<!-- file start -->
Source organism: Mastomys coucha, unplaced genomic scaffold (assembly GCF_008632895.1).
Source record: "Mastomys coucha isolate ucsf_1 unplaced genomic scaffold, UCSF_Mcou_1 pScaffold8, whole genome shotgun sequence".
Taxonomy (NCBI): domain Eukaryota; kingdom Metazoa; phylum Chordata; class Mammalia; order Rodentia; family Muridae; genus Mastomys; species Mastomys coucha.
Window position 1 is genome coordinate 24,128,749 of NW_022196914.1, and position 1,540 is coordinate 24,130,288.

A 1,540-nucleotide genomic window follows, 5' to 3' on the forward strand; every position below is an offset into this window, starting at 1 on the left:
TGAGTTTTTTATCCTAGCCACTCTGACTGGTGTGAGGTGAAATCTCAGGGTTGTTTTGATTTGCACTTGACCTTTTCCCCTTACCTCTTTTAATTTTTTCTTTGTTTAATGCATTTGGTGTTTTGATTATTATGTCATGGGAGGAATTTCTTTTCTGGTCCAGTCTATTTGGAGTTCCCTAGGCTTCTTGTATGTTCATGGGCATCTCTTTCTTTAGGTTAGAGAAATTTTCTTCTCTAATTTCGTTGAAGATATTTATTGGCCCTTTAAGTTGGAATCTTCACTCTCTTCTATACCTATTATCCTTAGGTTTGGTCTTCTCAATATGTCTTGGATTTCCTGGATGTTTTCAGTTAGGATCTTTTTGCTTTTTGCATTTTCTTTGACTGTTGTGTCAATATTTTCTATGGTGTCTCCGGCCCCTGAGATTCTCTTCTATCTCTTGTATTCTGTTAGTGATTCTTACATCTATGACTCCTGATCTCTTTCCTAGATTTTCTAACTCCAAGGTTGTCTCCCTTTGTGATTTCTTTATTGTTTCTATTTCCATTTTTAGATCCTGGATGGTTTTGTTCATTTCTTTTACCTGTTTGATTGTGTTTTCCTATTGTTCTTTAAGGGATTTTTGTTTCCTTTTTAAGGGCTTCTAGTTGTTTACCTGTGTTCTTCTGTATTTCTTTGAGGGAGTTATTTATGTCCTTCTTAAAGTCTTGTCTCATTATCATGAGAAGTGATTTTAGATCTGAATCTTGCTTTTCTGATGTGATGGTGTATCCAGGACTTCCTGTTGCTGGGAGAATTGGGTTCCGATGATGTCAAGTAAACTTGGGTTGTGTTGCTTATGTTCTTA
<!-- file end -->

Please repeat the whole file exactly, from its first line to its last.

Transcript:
Source organism: Mastomys coucha, unplaced genomic scaffold (assembly GCF_008632895.1).
Source record: "Mastomys coucha isolate ucsf_1 unplaced genomic scaffold, UCSF_Mcou_1 pScaffold8, whole genome shotgun sequence".
Taxonomy (NCBI): domain Eukaryota; kingdom Metazoa; phylum Chordata; class Mammalia; order Rodentia; family Muridae; genus Mastomys; species Mastomys coucha.
Window position 1 is genome coordinate 24,128,749 of NW_022196914.1, and position 1,540 is coordinate 24,130,288.

A 1,540-nucleotide genomic window follows, 5' to 3' on the forward strand; every position below is an offset into this window, starting at 1 on the left:
TGAGTTTTTTATCCTAGCCACTCTGACTGGTGTGAGGTGAAATCTCAGGGTTGTTTTGATTTGCACTTGACCTTTTCCCCTTACCTCTTTTAATTTTTTCTTTGTTTAATGCATTTGGTGTTTTGATTATTATGTCATGGGAGGAATTTCTTTTCTGGTCCAGTCTATTTGGAGTTCCCTAGGCTTCTTGTATGTTCATGGGCATCTCTTTCTTTAGGTTAGAGAAATTTTCTTCTCTAATTTCGTTGAAGATATTTATTGGCCCTTTAAGTTGGAATCTTCACTCTCTTCTATACCTATTATCCTTAGGTTTGGTCTTCTCAATATGTCTTGGATTTCCTGGATGTTTTCAGTTAGGATCTTTTTGCTTTTTGCATTTTCTTTGACTGTTGTGTCAATATTTTCTATGGTGTCTCCGGCCCCTGAGATTCTCTTCTATCTCTTGTATTCTGTTAGTGATTCTTACATCTATGACTCCTGATCTCTTTCCTAGATTTTCTAACTCCAAGGTTGTCTCCCTTTGTGATTTCTTTATTGTTTCTATTTCCATTTTTAGATCCTGGATGGTTTTGTTCATTTCTTTTACCTGTTTGATTGTGTTTTCCTATTGTTCTTTAAGGGATTTTTGTTTCCTTTTTAAGGGCTTCTAGTTGTTTACCTGTGTTCTTCTGTATTTCTTTGAGGGAGTTATTTATGTCCTTCTTAAAGTCTTGTCTCATTATCATGAGAAGTGATTTTAGATCTGAATCTTGCTTTTCTGATGTGATGGTGTATCCAGGACTTCCTGTTGCTGGGAGAATTGGGTTCCGATGATGTCAAGTAAACTTGGGTTGTGTTGCTTATGTTCTTA